You don't need an Einstein IQ to figure it out. The facts speak for themselves. Bad news at the bottom line, sinking consumer sentiment, slowing retail sales, excessive debt, high unemployment, ballooning budget deficit and skidding demand for new housing.
It looks even worse if you tack on sharp cutbacks in bank lending, falling spending by well-heeled households (which represent about 40% of all consumer spending), global instability, the end of the stimulus and near certain political gridlock after the mid-term elections.
Wait, there's more, such as increasing regulation, which decimated the Roman and Chinese empires, and the advent of higher taxes later this year and more in 2011.
Any way you look at it, these are not the makings of a sustained economic recovery, no matter what the White House and various self-proclaimed financial experts tell us.
Relating all of this to the stock market, it conjures up a famous proverb -- "A fool and his money are soon parted" -- penned by Thomas Tesser, an English writer, in 1557
Today, 453 years later, the nation's stock investors might well heed that proverb, given the unfortunate rash of risky equity buying that took place the past two weeks during an impressive 680-point surge in the Dow Industrials in seven consecutive winning sessions.
That sharp rise assumed what a steady parade of so-called financial experts on the TV business shows has been pounding home again and again -- namely, that the economic drubbing is all but over.
Sounds good and we all wish it were so, but alas, the experts have been marching in the wrong direction. Friday's vicious loss in the Dow of 261 points and about $336 billion in market capitalization, as measured by the Wilshire index -- plus the reasons behind it -- hardly supports any buoyancy.
Those reasons for the stiff decline: disappointing results from such corporate giants as Citigroup, Bank of America and General Electric, a major drop in consumer sentiment and a slowdown in manufacturing activity in New York and Philadelphia.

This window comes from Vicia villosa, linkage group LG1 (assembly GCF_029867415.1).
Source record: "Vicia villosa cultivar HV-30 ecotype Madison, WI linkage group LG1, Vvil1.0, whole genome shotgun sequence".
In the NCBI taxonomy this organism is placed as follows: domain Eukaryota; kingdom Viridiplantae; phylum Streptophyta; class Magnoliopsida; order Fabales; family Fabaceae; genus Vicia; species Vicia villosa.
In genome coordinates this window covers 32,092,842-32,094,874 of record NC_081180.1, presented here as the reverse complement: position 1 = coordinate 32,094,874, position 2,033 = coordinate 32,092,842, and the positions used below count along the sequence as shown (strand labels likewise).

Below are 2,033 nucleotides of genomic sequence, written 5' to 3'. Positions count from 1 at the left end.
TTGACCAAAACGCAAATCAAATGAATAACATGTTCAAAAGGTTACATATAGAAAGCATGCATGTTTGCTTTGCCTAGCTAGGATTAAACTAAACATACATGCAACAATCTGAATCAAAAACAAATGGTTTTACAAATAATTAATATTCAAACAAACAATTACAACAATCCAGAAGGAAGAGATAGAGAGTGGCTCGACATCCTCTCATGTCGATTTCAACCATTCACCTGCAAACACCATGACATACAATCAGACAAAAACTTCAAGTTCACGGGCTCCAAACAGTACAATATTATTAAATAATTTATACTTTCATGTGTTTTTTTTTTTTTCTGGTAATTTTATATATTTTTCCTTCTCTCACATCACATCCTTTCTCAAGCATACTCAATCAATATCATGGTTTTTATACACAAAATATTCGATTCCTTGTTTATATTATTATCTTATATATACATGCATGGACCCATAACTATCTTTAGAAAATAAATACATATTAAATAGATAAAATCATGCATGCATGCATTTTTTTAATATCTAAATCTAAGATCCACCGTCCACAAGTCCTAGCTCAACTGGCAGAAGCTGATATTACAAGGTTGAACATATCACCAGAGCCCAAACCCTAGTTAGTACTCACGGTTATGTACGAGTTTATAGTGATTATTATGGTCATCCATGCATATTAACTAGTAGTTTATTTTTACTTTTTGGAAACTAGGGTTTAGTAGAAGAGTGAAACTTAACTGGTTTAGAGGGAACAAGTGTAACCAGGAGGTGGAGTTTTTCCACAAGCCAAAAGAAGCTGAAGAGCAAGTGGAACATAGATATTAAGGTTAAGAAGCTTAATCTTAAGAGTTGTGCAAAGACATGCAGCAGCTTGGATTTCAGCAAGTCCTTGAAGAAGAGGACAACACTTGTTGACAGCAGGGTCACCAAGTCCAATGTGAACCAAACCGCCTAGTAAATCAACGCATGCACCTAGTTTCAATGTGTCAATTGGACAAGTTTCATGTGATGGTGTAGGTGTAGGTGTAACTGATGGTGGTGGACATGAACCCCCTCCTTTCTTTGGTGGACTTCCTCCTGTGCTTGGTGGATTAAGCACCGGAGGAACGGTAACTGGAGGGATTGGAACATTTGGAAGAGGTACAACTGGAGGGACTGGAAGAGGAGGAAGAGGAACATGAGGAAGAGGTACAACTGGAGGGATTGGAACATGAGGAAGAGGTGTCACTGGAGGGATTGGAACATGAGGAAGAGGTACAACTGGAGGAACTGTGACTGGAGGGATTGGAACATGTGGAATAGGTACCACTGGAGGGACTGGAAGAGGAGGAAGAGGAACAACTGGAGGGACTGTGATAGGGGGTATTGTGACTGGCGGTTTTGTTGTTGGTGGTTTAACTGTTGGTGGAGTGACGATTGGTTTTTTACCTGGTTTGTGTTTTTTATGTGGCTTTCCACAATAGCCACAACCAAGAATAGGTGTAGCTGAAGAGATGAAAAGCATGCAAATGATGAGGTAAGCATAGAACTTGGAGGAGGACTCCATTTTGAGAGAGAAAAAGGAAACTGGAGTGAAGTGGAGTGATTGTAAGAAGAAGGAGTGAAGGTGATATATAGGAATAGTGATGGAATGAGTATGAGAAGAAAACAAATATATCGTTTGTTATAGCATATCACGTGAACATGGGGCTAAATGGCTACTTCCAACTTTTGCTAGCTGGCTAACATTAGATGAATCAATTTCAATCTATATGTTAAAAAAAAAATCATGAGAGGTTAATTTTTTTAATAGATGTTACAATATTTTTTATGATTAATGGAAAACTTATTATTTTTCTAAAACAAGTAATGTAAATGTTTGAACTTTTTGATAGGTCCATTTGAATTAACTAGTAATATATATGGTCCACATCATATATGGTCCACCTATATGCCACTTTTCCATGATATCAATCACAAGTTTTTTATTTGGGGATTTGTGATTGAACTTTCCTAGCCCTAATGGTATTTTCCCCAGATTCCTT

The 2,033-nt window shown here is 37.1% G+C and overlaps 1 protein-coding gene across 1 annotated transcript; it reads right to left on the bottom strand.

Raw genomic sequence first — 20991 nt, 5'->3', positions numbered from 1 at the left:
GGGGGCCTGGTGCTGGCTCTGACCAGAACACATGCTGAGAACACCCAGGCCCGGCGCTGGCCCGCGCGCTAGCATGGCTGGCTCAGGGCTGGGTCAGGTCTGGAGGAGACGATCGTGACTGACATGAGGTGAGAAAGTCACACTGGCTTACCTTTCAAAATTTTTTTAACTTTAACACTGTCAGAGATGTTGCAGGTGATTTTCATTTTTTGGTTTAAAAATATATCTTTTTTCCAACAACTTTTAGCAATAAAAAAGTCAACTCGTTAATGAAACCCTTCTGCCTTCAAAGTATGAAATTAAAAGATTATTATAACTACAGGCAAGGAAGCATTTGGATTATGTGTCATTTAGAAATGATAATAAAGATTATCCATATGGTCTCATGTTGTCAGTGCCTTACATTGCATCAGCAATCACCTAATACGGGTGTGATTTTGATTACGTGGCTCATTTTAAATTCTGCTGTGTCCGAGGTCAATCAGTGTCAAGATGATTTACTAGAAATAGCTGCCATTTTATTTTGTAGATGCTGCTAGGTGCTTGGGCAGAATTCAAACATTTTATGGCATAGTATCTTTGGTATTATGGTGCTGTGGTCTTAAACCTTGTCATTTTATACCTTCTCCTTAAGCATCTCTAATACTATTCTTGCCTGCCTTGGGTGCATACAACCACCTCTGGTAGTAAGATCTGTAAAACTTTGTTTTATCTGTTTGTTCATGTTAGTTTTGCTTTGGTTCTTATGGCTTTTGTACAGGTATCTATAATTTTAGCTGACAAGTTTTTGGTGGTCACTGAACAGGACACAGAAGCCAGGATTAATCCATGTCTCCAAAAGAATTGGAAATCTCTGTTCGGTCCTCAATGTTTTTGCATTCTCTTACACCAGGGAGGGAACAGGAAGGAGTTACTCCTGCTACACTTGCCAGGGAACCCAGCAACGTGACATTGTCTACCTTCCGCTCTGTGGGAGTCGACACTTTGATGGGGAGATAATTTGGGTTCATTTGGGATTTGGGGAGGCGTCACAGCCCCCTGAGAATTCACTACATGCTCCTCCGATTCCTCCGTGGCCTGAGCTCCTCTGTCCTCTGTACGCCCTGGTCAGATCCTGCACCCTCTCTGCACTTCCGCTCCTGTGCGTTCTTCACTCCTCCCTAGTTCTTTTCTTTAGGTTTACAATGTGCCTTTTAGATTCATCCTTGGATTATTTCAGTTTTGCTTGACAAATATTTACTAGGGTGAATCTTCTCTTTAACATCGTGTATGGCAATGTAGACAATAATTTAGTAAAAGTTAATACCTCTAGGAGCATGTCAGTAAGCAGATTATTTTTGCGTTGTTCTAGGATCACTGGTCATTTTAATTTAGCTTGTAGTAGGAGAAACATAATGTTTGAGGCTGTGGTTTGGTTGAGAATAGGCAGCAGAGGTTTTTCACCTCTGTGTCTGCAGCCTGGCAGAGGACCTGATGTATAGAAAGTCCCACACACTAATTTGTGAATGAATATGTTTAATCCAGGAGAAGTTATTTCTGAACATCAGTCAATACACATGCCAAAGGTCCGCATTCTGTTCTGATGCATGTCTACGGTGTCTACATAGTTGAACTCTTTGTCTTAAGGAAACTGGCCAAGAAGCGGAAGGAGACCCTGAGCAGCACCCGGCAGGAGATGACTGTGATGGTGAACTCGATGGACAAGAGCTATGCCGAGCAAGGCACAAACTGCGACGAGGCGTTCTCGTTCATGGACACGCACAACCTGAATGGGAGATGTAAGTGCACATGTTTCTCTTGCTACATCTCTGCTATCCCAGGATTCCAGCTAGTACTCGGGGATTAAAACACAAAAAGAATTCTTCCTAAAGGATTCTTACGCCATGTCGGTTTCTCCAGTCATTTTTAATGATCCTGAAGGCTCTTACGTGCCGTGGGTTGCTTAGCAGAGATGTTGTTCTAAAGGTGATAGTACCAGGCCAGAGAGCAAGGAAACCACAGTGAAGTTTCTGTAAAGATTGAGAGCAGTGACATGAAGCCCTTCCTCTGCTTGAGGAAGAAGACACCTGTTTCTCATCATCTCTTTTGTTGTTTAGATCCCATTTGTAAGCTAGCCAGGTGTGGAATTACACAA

In the face of all these bum tidings, TV's business touts have been beating the drums for a bunch of stocks that you simply have to own. Clearly, they viewed Friday's steep market decline as an invitation to buy and capitalize on all the big gains that they see in the offing. More appropriately, in the interest of aiding the beleaguered investor, they should have singled out vulnerable stocks that ought to be sold in a market rife with a slew of ongoing risks.
For some thoughts, I rang up San Francisco money manager Gary Wollin, a veritable unknown, who has made a series of canny up and down market calls in recent years. I last caught up with him about 4 ½ months ago with the Dow trading at the time at around 10,500. "It's time for investors to take a snooze; we're looking at a flat market," he told me then.
With the Down now at a shade under 10,100, it was another example of solid market timing, the kind of consistency you might expect but rarely get from the alleged experts on the TV business networks.
So what now? More of the same, says Wollin, who manages a little more than $100 million of assets under the banner, Gary Wollin & Co. The horror of this market, as he sees it, is there is no clear direction. Likewise, he sees a tug of war, with a lot of near term concerns confronting us in the face of improving corporate earnings, which means, he says, "we're in limbo."
Accordingly, Wollin, looking ahead to the next three months, describes himself as leery and highly cautious. "Going to sleep and doing nothing is the best strategy," he says. "Just continue to call me Rip Van Wollin,"
Laying out the basis for his near term concern, he cites the following:
--A worsening housing picture, meaning a lot more mortgage delinquencies, foreclosures and lower price.
--With unemployment so high, we could see another dive in consumer spending and a horrid Christmas.
--Europe could still be lousy, which suggests many countries may have trouble repaying their debt.
--Conflicting views among market gurus over inflation and deflation expectations, which could add to market uncertainty.
--A slowdown in China even though it's growing faster than everyone else.
--Growing public disenchantment with Barack Obama, who is looking more and more like a one-term President, another area of market uncertainty.
Wollin's wrapup: "Visibility is getting foggier by the day, he observes, "and in a fog you get lost or you go nowhere."
What does it all mean? The obvious: More economic hell and much more stock bashing. So don't forget what Mr. Tesser said.
What do you think? E-mail me at Dandordan@aol.com.